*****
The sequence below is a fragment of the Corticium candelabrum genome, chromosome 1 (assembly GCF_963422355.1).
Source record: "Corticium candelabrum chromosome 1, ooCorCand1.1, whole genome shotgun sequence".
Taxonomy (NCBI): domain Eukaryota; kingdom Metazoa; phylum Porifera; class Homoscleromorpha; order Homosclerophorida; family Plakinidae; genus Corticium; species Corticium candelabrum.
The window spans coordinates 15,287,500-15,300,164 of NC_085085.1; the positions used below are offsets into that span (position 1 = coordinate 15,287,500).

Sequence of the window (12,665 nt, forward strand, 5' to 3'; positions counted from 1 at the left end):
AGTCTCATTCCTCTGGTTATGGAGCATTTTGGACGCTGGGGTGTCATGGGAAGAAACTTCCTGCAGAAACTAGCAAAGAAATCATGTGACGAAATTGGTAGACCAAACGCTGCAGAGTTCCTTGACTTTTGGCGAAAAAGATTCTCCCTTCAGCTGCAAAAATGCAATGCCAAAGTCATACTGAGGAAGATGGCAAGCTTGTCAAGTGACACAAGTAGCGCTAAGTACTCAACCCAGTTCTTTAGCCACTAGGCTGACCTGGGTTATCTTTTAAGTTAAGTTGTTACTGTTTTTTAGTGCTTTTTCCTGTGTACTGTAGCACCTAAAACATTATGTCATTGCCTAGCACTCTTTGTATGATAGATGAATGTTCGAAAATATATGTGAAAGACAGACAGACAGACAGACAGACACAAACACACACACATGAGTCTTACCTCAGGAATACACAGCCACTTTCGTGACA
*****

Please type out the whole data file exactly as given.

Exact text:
The sequence below is a fragment of the Corticium candelabrum genome, chromosome 1 (assembly GCF_963422355.1).
Source record: "Corticium candelabrum chromosome 1, ooCorCand1.1, whole genome shotgun sequence".
Taxonomy (NCBI): domain Eukaryota; kingdom Metazoa; phylum Porifera; class Homoscleromorpha; order Homosclerophorida; family Plakinidae; genus Corticium; species Corticium candelabrum.
The window spans coordinates 15,287,500-15,300,164 of NC_085085.1; the positions used below are offsets into that span (position 1 = coordinate 15,287,500).

Sequence of the window (12,665 nt, forward strand, 5' to 3'; positions counted from 1 at the left end):
AGTCTCATTCCTCTGGTTATGGAGCATTTTGGACGCTGGGGTGTCATGGGAAGAAACTTCCTGCAGAAACTAGCAAAGAAATCATGTGACGAAATTGGTAGACCAAACGCTGCAGAGTTCCTTGACTTTTGGCGAAAAAGATTCTCCCTTCAGCTGCAAAAATGCAATGCCAAAGTCATACTGAGGAAGATGGCAAGCTTGTCAAGTGACACAAGTAGCGCTAAGTACTCAACCCAGTTCTTTAGCCACTAGGCTGACCTGGGTTATCTTTTAAGTTAAGTTGTTACTGTTTTTTAGTGCTTTTTCCTGTGTACTGTAGCACCTAAAACATTATGTCATTGCCTAGCACTCTTTGTATGATAGATGAATGTTCGAAAATATATGTGAAAGACAGACAGACAGACAGACAGACACAAACACACACACATGAGTCTTACCTCAGGAATACACAGCCACTTTCGTGACA